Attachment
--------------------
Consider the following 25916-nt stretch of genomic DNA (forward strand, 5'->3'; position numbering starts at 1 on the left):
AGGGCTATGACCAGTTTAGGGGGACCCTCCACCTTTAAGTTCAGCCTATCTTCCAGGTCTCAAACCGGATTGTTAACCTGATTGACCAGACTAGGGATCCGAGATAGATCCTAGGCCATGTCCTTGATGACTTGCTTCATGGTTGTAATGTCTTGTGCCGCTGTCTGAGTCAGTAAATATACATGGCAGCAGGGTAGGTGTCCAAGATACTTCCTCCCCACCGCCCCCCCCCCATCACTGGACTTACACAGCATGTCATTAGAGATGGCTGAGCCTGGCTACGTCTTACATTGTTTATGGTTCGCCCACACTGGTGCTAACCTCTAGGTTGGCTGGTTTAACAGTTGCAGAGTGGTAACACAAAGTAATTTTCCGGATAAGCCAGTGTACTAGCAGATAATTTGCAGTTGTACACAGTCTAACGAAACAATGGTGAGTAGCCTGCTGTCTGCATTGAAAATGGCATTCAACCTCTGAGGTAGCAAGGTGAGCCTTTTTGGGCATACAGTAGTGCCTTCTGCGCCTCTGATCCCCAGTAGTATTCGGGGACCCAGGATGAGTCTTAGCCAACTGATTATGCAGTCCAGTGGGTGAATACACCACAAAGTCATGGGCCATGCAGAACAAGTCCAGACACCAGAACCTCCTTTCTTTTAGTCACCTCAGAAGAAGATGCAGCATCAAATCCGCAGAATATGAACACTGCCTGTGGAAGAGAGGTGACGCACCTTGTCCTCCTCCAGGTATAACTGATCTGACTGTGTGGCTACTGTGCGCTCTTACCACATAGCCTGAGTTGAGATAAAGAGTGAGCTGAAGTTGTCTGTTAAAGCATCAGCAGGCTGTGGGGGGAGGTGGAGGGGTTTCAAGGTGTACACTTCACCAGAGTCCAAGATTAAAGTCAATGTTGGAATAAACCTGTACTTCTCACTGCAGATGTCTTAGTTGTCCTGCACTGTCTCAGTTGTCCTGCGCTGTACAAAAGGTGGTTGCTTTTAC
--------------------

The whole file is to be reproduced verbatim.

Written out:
Consider the following 25916-nt stretch of genomic DNA (forward strand, 5'->3'; position numbering starts at 1 on the left):
AGGGCTATGACCAGTTTAGGGGGACCCTCCACCTTTAAGTTCAGCCTATCTTCCAGGTCTCAAACCGGATTGTTAACCTGATTGACCAGACTAGGGATCCGAGATAGATCCTAGGCCATGTCCTTGATGACTTGCTTCATGGTTGTAATGTCTTGTGCCGCTGTCTGAGTCAGTAAATATACATGGCAGCAGGGTAGGTGTCCAAGATACTTCCTCCCCACCGCCCCCCCCCCATCACTGGACTTACACAGCATGTCATTAGAGATGGCTGAGCCTGGCTACGTCTTACATTGTTTATGGTTCGCCCACACTGGTGCTAACCTCTAGGTTGGCTGGTTTAACAGTTGCAGAGTGGTAACACAAAGTAATTTTCCGGATAAGCCAGTGTACTAGCAGATAATTTGCAGTTGTACACAGTCTAACGAAACAATGGTGAGTAGCCTGCTGTCTGCATTGAAAATGGCATTCAACCTCTGAGGTAGCAAGGTGAGCCTTTTTGGGCATACAGTAGTGCCTTCTGCGCCTCTGATCCCCAGTAGTATTCGGGGACCCAGGATGAGTCTTAGCCAACTGATTATGCAGTCCAGTGGGTGAATACACCACAAAGTCATGGGCCATGCAGAACAAGTCCAGACACCAGAACCTCCTTTCTTTTAGTCACCTCAGAAGAAGATGCAGCATCAAATCCGCAGAATATGAACACTGCCTGTGGAAGAGAGGTGACGCACCTTGTCCTCCTCCAGGTATAACTGATCTGACTGTGTGGCTACTGTGCGCTCTTACCACATAGCCTGAGTTGAGATAAAGAGTGAGCTGAAGTTGTCTGTTAAAGCATCAGCAGGCTGTGGGGGGAGGTGGAGGGGTTTCAAGGTGTACACTTCACCAGAGTCCAAGATTAAAGTCAATGTTGGAATAAACCTGTACTTCTCACTGCAGATGTCTTAGTTGTCCTGCACTGTCTCAGTTGTCCTGCGCTGTACAAAAGGTGGTTGCTTTTAC